"Misbehaviour," the new film starring Keira Knightly and Gugu Mbatha-Raw was released in the U.K. in early March, just a few days before the UK went into lockdown mode due to the coronavirus pandemic. But Mbatha-Raw says the delay may have allowed the film to become even more timely.
"I feel like almost more than ever, the film has become more necessary. You know, as a celebration of women's empowerment. And, you know, especially in light of, you know, the death of Justice Ruth Bader Ginsburg last week. You know, I think that we're certainly looking for positive and uplifting things to watch at the moment. And, you know, as I say, celebrating the legacy of feminism, as this film does."
The film tells the story of the 1970 Miss World final which proved to be a defining moment for female empowerment. At the time, the world-famous beauty pageant was the most-watched show in the U.K., with viewing figures eclipsing even the moon landing.
But the competition also attracted the attention of the Women's Liberation Movement who – during the show's live broadcast from London – invaded the stage and disrupted transmission.
When the show resumed, it had another shock in store: the winner was revealed as Jennifer Hosten - Miss Grenada - the first Black woman in the history of the competition to be crowned Miss World. The film stars Mbatha-Raw of "The Morning Show" and "Motherless Brooklyn" as Hosten, with Knightley as Sally Alexander – currently Professor Emerita of Modern History at Goldsmiths, University of London and one of the protestors who stormed the stage.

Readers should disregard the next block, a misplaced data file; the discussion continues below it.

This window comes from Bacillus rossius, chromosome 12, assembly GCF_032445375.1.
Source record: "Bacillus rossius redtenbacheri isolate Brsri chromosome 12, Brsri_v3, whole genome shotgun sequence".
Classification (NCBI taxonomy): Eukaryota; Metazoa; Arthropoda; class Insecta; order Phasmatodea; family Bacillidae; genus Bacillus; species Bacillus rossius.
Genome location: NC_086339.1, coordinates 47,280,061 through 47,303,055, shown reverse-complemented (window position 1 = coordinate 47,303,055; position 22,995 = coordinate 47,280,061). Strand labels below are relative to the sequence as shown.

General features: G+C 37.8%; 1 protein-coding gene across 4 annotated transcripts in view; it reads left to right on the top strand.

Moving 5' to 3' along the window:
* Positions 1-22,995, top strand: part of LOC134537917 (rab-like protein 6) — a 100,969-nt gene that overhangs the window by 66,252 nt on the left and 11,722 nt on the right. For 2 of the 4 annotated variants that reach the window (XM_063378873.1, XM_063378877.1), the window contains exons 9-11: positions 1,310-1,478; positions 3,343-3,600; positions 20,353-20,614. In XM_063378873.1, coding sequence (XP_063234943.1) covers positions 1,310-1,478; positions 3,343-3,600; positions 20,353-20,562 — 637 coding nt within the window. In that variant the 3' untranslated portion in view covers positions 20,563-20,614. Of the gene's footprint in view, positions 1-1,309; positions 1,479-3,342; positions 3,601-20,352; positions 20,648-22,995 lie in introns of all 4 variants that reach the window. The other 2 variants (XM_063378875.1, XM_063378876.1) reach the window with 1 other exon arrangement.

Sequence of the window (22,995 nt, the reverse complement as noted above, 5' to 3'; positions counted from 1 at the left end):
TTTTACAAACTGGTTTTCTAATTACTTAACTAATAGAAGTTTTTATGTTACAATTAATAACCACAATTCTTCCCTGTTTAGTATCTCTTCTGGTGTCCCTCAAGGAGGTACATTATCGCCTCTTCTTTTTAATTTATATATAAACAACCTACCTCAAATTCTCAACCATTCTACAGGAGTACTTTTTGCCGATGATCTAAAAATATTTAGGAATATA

Director Philippa Lowthorpe's new movie "Misbehaviour" dramatizes the events of the final, taking a look at both sides of the story – from the perspective of the feminist activists and the competition winner. Mbatha-Raw says her feelings about pageants have changed since doing this film.
"I have mixed feelings, to be honest with you. I think initially I was relatively judgmental, you know, about people that got involved in beauty pageants just because I wasn't aware of them. And I was kind of ignorant about the motivations that people might have. I think I just assumed it was kind of vacuous and superficial," said Mbatha-Raw." You know, I think I've opened my mind a little bit since talking to Jennifer (Hosten) and other people that have been involved. And I think, you know, certainly for Jennifer at that time, it was really considered an opportunity, you know, to_and a stepping-stone. And I think many women view these pageants as a sort of a platform to go on and do other things and to feel seen and to get confidence and to travel. And so…I try to reserve judgment because I think everybody is coming from a different place."
Mbatha-Raw is currently back in Atlanta resuming production on Disney's anticipated "Loki" project, although she wouldn't say much.
"I'm sworn to secrecy on any details," she smiled.
However, she did say she was comfortable going back to work and filming despite the ongoing coronavirus battle.
"Many, many people, including all of our unions, have been working very, very hard for months to make sure that there are these protocols that everybody has to adhere to," she said. "And there's many, many more rules that we now have to adhere to, to keep it a safe working environment. So, you know, obviously it's one day at a time. But I feel very grateful that, you know, everybody's working really hard to keep it as safe as possible so that we can continue working."
"Misbehaviour" is now available in select theaters and on various VOD platforms.
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